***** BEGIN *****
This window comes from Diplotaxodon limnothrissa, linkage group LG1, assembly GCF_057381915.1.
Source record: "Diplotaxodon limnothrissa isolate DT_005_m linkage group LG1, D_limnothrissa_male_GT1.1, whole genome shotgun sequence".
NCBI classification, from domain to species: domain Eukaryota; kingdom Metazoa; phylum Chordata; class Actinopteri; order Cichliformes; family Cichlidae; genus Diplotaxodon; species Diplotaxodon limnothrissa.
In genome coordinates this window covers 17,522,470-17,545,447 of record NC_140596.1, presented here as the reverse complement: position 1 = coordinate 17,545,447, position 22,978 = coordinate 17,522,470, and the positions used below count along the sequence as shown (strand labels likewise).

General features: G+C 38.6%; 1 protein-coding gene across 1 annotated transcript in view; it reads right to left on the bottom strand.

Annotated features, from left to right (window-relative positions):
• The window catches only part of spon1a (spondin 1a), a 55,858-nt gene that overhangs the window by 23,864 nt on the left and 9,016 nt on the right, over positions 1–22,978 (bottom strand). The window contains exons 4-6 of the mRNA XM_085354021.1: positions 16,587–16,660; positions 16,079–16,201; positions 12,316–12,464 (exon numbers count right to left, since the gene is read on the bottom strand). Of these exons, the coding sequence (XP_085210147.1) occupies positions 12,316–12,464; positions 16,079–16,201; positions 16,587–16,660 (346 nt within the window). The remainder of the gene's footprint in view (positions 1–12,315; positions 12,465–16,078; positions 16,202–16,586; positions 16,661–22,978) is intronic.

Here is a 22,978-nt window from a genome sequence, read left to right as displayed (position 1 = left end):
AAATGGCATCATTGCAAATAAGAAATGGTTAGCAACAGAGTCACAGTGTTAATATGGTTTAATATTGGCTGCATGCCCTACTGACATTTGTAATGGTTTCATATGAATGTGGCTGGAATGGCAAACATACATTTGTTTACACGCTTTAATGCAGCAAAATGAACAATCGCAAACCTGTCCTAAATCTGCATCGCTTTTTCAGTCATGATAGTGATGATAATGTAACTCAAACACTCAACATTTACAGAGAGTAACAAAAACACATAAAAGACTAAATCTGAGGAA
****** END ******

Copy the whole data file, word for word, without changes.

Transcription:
This window comes from Diplotaxodon limnothrissa, linkage group LG1, assembly GCF_057381915.1.
Source record: "Diplotaxodon limnothrissa isolate DT_005_m linkage group LG1, D_limnothrissa_male_GT1.1, whole genome shotgun sequence".
NCBI classification, from domain to species: domain Eukaryota; kingdom Metazoa; phylum Chordata; class Actinopteri; order Cichliformes; family Cichlidae; genus Diplotaxodon; species Diplotaxodon limnothrissa.
In genome coordinates this window covers 17,522,470-17,545,447 of record NC_140596.1, presented here as the reverse complement: position 1 = coordinate 17,545,447, position 22,978 = coordinate 17,522,470, and the positions used below count along the sequence as shown (strand labels likewise).

General features: G+C 38.6%; 1 protein-coding gene across 1 annotated transcript in view; it reads right to left on the bottom strand.

Annotated features, from left to right (window-relative positions):
• The window catches only part of spon1a (spondin 1a), a 55,858-nt gene that overhangs the window by 23,864 nt on the left and 9,016 nt on the right, over positions 1–22,978 (bottom strand). The window contains exons 4-6 of the mRNA XM_085354021.1: positions 16,587–16,660; positions 16,079–16,201; positions 12,316–12,464 (exon numbers count right to left, since the gene is read on the bottom strand). Of these exons, the coding sequence (XP_085210147.1) occupies positions 12,316–12,464; positions 16,079–16,201; positions 16,587–16,660 (346 nt within the window). The remainder of the gene's footprint in view (positions 1–12,315; positions 12,465–16,078; positions 16,202–16,586; positions 16,661–22,978) is intronic.

Here is a 22,978-nt window from a genome sequence, read left to right as displayed (position 1 = left end):
AAATGGCATCATTGCAAATAAGAAATGGTTAGCAACAGAGTCACAGTGTTAATATGGTTTAATATTGGCTGCATGCCCTACTGACATTTGTAATGGTTTCATATGAATGTGGCTGGAATGGCAAACATACATTTGTTTACACGCTTTAATGCAGCAAAATGAACAATCGCAAACCTGTCCTAAATCTGCATCGCTTTTTCAGTCATGATAGTGATGATAATGTAACTCAAACACTCAACATTTACAGAGAGTAACAAAAACACATAAAAGACTAAATCTGAGGAA